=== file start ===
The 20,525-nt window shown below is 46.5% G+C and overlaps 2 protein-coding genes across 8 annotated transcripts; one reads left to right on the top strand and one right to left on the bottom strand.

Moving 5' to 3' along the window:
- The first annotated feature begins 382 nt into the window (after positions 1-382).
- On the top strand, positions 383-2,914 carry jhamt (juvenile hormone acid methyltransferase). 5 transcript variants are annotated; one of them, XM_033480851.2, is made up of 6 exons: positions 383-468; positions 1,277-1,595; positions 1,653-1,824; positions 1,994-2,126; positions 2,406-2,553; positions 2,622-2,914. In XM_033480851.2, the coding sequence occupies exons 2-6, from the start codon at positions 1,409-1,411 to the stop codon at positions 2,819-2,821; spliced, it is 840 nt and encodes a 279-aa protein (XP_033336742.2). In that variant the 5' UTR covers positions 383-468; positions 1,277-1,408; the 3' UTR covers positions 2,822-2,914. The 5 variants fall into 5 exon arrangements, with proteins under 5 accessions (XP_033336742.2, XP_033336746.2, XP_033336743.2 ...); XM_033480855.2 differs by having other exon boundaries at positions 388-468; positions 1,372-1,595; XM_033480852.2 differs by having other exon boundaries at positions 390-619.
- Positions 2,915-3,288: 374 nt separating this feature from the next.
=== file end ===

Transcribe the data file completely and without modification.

The 20,525-nt window shown below is 46.5% G+C and overlaps 2 protein-coding genes across 8 annotated transcripts; one reads left to right on the top strand and one right to left on the bottom strand.

Moving 5' to 3' along the window:
- The first annotated feature begins 382 nt into the window (after positions 1-382).
- On the top strand, positions 383-2,914 carry jhamt (juvenile hormone acid methyltransferase). 5 transcript variants are annotated; one of them, XM_033480851.2, is made up of 6 exons: positions 383-468; positions 1,277-1,595; positions 1,653-1,824; positions 1,994-2,126; positions 2,406-2,553; positions 2,622-2,914. In XM_033480851.2, the coding sequence occupies exons 2-6, from the start codon at positions 1,409-1,411 to the stop codon at positions 2,819-2,821; spliced, it is 840 nt and encodes a 279-aa protein (XP_033336742.2). In that variant the 5' UTR covers positions 383-468; positions 1,277-1,408; the 3' UTR covers positions 2,822-2,914. The 5 variants fall into 5 exon arrangements, with proteins under 5 accessions (XP_033336742.2, XP_033336746.2, XP_033336743.2 ...); XM_033480855.2 differs by having other exon boundaries at positions 388-468; positions 1,372-1,595; XM_033480852.2 differs by having other exon boundaries at positions 390-619.
- Positions 2,915-3,288: 374 nt separating this feature from the next.